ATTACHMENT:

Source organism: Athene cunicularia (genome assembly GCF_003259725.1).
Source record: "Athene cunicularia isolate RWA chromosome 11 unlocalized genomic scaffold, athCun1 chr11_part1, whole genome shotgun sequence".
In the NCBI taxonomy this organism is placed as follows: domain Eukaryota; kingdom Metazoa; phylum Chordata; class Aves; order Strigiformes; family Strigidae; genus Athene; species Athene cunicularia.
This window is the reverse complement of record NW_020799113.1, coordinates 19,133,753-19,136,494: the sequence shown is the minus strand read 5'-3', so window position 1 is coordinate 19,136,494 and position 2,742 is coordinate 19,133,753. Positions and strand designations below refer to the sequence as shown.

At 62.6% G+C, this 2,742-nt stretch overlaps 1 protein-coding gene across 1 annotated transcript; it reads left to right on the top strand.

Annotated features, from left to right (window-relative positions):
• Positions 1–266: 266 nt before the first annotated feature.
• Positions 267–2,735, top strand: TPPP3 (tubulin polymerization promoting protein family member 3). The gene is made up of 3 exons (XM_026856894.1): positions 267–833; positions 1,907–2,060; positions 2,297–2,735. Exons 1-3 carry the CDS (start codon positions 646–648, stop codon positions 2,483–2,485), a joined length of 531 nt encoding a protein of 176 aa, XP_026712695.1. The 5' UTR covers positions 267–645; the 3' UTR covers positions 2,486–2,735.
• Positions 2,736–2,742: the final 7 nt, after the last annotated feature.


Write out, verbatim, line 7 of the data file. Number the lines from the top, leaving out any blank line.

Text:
• Positions 1–266: 266 nt before the first annotated feature.